Tuesday, September 23, 2014

Dramatic Campaign Fetal Alcohol Spectrum Disorder

5528  Dramatic New Nunavut FASD Campaign Targets Fetal Alcohol Spectrum Disorder
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New dramatic posters by the Government of Nunavut target alcohol and pregnancy | GovernmentofNunavut/Twitter

A new series of posters launched by the Government of Nunavut is tackling the topic of drinking alcohol during pregnancy, and in particular, fetal alcohol spectrum disorder (FASD).

The pair of posters (one in English and one in Inuktitut), are part of a campaign released on Friday advising women not to drink any type of alcohol during pregnancy.

 The poster, which depicts a vivid image of a woman drinking out of a bottle directly linking to her unborn baby, also reads, "Baby or the bottle? Pregnant women should never drink alcohol."

nunavut fasd ads
On Twitter, some users found the poster offensive, while others were quick to point out how effective and powerful they found the imagery. According to the CBC, some said they were supportive because it put children first.
The campaign was originally designed by Iqaluit-based graphic design company Atiigo Media Inc., who said on Facebook they were inspired by a similar Russian campaign from 2012.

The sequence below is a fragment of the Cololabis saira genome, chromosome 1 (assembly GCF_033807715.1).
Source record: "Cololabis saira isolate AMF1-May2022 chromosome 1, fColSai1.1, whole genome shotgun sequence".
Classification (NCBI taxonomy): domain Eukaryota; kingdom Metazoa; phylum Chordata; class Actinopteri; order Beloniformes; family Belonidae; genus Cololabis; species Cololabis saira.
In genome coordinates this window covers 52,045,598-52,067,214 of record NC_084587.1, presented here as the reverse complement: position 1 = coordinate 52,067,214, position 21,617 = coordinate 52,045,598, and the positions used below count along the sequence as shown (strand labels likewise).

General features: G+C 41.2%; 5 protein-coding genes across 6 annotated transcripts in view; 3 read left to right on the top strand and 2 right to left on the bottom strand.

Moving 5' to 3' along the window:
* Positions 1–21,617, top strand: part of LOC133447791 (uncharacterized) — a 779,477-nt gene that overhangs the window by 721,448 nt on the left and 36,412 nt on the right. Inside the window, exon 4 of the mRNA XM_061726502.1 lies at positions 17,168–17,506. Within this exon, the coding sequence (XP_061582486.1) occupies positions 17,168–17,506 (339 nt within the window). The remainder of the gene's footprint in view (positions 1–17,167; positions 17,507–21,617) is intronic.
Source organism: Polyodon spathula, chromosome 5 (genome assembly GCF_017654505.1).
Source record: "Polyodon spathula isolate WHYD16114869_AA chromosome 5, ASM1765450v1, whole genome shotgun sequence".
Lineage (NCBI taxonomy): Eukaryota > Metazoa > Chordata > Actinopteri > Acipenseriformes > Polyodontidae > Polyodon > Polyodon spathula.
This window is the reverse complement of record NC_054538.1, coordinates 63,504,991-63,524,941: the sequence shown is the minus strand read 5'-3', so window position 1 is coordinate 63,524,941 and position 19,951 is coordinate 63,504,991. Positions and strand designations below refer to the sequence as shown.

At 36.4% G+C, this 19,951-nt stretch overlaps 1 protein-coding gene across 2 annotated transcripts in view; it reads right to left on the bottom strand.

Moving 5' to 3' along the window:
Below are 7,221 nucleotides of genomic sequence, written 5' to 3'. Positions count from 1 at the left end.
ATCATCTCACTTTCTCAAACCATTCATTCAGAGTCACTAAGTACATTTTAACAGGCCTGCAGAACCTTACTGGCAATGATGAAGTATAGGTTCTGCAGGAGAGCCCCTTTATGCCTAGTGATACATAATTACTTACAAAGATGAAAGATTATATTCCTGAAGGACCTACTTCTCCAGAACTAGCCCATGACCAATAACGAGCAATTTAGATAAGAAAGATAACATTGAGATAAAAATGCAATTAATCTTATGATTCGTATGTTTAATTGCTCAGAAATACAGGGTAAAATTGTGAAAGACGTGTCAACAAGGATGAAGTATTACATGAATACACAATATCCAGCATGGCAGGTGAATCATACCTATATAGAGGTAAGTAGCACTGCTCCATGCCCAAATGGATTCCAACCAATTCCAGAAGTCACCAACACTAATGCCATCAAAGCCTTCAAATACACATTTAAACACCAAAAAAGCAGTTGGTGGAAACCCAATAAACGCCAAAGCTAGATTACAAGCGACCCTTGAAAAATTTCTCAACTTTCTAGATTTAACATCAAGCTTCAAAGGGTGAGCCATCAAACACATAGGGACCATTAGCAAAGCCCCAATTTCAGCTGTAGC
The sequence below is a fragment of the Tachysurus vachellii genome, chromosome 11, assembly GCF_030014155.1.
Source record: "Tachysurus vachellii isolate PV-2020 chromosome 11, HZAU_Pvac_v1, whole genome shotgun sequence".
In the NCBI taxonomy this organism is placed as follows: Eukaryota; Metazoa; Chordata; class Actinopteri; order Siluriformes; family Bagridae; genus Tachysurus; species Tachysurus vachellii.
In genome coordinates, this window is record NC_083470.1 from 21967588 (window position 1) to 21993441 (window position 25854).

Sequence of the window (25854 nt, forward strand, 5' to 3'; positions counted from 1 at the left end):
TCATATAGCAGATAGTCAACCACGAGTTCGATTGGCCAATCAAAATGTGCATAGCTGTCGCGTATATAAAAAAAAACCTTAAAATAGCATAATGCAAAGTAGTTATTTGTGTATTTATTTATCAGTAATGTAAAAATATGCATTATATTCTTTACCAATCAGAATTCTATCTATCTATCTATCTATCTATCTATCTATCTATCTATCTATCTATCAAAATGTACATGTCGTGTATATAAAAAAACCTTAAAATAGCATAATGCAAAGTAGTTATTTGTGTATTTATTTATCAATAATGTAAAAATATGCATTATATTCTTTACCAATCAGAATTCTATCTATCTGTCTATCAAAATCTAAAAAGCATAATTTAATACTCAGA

Last week, a series of new LCBO posters targeting women drinking while pregnant were both celebrated and deemed shameful and offensive, showing the many opinions on this behaviour. 

While Health Canada does not recommend consumption of any type of alcohol during pregnancy, some small studies have shown drinking wine, for example, won't have an effect on your baby.

FASD can lead to a range of physical, cognitive and behavioural disabilities that are a result of drinking alcohol during pregnancy, according to Health Canada. Although FASD is incurable, it is also highly preventable.

CBC adds Nunavut is said to have a high rate of children born with the disorder, but statistics are unavailable. 

Pauktuutit, a national non-profit representing Inuit women in Canada, has implemented programs meant to educate women and front-line workers on the effects of FASD.

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